A very personal and taboo post

A very personal and taboo post

For those reading this because I sent you here…thanks

For those here who kind of know me or don’t know me at all, welcome. I apologize profusely in advance for anything you are about to read. My mind runs a million miles a minute and I find that I often write that way too. Yikes. It has taken me several months to build up the courage to even start this post, let alone finish it. I’m not great with putting how I feel into words (that’s entirely my sister’s thing), but my therapist told me to give it a whirl and see how I feel. I want to take you guys back with me. I don’t want to relive the moment we lost my dad. Instead, I want other people to see how much it affected my life after he was gone. If this could even help one person for a moment, that is the best I could ever ask for.

March 15th, 2017. The Ides of March. The worst day of my life.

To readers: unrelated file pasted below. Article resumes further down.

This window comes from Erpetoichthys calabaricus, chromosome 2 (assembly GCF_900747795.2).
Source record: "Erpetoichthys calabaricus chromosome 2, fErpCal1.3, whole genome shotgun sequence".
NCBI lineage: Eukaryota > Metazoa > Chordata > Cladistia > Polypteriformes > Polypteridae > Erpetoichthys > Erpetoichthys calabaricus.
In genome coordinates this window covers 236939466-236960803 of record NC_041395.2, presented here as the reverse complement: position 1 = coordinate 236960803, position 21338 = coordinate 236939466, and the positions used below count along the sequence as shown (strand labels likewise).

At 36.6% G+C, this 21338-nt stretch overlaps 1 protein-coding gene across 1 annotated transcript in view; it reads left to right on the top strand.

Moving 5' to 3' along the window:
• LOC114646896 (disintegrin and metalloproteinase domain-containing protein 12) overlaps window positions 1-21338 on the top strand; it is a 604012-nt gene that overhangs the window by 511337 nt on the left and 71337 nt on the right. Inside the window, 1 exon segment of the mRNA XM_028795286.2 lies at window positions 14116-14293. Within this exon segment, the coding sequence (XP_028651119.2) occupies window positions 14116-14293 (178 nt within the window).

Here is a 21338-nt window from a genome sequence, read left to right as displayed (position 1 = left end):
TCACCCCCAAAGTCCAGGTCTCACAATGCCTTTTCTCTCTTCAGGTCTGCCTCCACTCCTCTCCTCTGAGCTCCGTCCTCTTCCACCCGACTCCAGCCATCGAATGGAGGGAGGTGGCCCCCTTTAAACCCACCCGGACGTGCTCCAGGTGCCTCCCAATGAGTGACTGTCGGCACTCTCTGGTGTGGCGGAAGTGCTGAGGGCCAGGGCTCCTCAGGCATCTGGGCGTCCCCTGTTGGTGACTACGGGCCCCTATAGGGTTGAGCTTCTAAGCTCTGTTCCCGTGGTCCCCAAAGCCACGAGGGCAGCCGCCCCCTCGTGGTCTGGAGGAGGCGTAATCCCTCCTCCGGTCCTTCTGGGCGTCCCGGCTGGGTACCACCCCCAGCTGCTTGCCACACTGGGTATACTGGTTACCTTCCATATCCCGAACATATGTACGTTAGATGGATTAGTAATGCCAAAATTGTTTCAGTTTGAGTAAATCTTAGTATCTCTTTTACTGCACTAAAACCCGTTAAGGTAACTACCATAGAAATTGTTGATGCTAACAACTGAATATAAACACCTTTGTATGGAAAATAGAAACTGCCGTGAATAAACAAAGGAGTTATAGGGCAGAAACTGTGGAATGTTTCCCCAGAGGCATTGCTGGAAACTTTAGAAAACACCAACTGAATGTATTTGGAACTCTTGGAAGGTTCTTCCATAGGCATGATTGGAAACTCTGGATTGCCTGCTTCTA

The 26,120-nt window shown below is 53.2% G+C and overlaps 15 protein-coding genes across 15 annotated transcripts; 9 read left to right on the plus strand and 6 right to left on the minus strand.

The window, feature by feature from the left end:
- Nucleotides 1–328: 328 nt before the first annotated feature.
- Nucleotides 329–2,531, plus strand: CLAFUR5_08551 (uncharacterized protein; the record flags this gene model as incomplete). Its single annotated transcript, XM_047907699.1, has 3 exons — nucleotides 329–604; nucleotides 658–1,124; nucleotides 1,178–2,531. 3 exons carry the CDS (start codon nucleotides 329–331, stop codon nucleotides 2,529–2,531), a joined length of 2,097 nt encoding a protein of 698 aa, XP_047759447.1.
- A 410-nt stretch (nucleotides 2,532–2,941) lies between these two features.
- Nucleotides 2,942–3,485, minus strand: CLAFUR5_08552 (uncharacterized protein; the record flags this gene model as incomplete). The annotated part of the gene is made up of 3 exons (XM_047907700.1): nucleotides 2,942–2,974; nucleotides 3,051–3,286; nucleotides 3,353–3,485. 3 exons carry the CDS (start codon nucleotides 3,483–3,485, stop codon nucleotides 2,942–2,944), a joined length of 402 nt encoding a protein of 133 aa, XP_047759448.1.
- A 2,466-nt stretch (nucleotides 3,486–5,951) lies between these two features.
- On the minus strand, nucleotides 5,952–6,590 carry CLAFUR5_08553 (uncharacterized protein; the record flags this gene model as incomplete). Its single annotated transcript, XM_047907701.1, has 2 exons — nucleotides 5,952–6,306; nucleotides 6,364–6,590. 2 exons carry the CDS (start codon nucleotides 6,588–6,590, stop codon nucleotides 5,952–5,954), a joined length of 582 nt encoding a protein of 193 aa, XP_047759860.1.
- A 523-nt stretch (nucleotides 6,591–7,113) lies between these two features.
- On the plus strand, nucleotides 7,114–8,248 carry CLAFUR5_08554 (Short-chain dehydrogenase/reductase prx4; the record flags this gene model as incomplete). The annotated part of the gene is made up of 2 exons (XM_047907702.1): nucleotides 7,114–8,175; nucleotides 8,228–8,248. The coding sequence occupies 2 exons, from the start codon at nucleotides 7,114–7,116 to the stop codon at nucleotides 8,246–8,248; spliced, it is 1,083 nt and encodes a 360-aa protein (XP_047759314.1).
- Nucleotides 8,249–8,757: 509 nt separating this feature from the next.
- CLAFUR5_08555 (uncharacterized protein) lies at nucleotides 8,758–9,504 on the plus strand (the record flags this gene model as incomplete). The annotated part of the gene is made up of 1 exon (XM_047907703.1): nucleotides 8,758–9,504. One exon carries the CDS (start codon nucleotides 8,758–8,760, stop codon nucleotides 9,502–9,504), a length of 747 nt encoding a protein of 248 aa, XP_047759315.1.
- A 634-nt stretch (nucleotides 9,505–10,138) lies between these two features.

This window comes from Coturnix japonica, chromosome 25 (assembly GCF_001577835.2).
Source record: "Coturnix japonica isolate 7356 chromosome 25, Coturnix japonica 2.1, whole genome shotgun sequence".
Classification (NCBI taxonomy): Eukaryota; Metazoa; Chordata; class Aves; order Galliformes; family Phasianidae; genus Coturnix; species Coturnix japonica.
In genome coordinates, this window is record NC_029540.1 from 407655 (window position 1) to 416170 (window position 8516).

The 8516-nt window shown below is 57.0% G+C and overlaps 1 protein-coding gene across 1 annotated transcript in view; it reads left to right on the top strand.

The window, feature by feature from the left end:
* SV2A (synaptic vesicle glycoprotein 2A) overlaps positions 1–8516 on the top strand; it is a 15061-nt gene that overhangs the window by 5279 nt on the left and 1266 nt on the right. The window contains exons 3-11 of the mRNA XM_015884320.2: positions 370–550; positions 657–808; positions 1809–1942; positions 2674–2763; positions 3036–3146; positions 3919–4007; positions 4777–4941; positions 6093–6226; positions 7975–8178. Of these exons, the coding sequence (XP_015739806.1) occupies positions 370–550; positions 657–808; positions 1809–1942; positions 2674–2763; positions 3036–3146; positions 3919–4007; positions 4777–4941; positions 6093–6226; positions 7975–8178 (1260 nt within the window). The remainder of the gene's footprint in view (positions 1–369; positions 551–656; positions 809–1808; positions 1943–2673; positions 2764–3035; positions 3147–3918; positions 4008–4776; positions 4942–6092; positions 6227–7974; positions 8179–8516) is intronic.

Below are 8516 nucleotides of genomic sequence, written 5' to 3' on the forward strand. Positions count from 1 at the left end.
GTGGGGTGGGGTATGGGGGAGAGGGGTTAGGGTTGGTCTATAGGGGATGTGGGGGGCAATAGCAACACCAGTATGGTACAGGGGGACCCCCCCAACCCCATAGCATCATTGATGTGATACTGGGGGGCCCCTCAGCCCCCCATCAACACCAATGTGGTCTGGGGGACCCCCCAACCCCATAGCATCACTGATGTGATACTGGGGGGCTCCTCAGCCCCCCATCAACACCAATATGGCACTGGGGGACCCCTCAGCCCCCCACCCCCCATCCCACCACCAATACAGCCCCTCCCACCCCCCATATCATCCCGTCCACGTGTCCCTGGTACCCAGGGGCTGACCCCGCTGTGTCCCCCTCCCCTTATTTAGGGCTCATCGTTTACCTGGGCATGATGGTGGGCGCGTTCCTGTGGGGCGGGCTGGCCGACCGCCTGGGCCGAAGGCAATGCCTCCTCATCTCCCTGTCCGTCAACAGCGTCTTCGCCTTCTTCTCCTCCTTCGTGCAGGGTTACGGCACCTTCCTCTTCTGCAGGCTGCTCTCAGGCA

Nothing can prepare you for a phone call from your younger sibling telling you your father “passed away” during the night. I put the term passed away in quotations because I really hate using the phrase. However, until I can find a better phrase for “my dad committed suicide that night”, passed away might just have to work. It was 6:45am and I was just waking up for work, as per the usual. I remember looking at my phone to snooze, only to see that I had a missed call from my sister, Laura. This was strange as she knows I don’t get up before 7am on weekdays and the fact that she had called at 5:45am. What could be so important that she called that early? I saw a text from her that said “text me when you wake up” which shouldn’t be alarming, but in that instance I was already freaked out. I immediately was awake and called her back. As soon as she answered, I knew the answer. Dad was gone. I asked no real questions, only hung up the phone in shock. Ten seconds later, reality set in and I immediately lost it. I walked out of the bedroom into the living room sobbing. Michael (my boyfriend) was already awake and rushed to me. “Krissie! What’s wrong?? What happened??” It took me forever to repeat what my sister had just said to me and then I collapsed on the couch. My entire body was numb and I couldn’t move. Eventually after a few minutes, I found the strength to get on the phone and call my mom. That was one of the most awful conversations I have ever had in my life. My parents were married 32 years before they got divorced, and had been divorced approximately 5 at the time of his death. I know my parents couldn’t really stand each other in those later years, but hearing my mom breakdown after I told her my dad died is not a conversation I wish on anyone. After that phone call, I went into breakdown mode. I knew I had told my sister at one point that I would drive down to Sicklerville to be with her and my aunts and uncles. However, I could not move. There was nothing that could get me to physically get off of the couch. The fact that my dad died and he was still in that house RIGHT THEN with them was more than I could handle. I at this point did not know how or what caused my father’s death other than suicide. I remember texting my boss and telling him I wouldn’t be at work but not telling him why. I remember texting my friend Merideth what actually happened and had her go tell my boss because I was unable to. I remember ignoring every single phone call I got that day and every single text. Eventually, Michael got me to go down to Sicklerville where I endured the longest several hours of my entire life. I also learned what happened to my dad during those last few hours.